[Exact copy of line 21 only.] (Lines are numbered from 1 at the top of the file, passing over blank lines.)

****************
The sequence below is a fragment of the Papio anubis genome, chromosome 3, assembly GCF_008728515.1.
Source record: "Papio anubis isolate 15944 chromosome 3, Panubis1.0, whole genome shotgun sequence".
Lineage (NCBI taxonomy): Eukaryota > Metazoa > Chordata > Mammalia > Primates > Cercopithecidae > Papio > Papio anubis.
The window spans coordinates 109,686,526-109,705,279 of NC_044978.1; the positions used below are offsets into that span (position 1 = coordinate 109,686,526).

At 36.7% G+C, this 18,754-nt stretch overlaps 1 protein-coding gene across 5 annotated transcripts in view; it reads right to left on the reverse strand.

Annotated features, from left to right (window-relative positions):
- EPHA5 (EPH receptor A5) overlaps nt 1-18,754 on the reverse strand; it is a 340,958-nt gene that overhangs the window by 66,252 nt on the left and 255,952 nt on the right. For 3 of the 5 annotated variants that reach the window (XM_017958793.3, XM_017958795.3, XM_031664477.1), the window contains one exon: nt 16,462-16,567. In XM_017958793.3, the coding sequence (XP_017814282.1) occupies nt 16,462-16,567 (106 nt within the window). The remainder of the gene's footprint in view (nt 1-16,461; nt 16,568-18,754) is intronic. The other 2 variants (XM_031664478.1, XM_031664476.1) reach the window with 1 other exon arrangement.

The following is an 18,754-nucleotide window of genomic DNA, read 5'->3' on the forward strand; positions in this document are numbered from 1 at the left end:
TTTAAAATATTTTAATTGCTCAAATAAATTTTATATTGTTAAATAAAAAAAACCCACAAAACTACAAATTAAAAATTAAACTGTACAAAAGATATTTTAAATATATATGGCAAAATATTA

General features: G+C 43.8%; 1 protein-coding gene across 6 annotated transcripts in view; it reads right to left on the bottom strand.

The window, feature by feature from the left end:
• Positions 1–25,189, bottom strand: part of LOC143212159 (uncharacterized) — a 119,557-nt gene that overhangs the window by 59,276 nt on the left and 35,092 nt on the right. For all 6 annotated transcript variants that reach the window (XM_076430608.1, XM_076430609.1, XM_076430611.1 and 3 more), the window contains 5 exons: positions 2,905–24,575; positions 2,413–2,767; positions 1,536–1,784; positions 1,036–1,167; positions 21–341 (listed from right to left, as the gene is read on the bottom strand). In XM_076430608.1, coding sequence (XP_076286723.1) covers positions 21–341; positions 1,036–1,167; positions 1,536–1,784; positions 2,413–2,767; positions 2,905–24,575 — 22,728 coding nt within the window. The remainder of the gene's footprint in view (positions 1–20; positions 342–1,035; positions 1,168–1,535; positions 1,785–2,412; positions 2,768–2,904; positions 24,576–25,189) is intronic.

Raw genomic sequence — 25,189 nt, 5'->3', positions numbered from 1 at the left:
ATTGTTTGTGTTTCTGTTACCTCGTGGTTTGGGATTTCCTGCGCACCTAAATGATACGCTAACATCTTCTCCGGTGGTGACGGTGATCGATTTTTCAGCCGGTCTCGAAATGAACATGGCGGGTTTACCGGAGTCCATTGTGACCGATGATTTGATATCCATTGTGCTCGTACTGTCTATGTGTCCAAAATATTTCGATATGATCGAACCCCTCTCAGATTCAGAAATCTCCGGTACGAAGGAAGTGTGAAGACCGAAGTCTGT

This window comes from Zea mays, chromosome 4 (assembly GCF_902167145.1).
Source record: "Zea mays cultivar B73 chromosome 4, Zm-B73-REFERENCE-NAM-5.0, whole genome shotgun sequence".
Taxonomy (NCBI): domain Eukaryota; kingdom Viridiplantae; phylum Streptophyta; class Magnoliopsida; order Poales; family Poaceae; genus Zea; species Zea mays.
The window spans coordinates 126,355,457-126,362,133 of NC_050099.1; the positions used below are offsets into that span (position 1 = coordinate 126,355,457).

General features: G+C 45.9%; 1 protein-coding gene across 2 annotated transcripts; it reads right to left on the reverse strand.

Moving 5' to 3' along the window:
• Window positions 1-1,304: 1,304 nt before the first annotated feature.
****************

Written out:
• Window positions 1-1,304: 1,304 nt before the first annotated feature.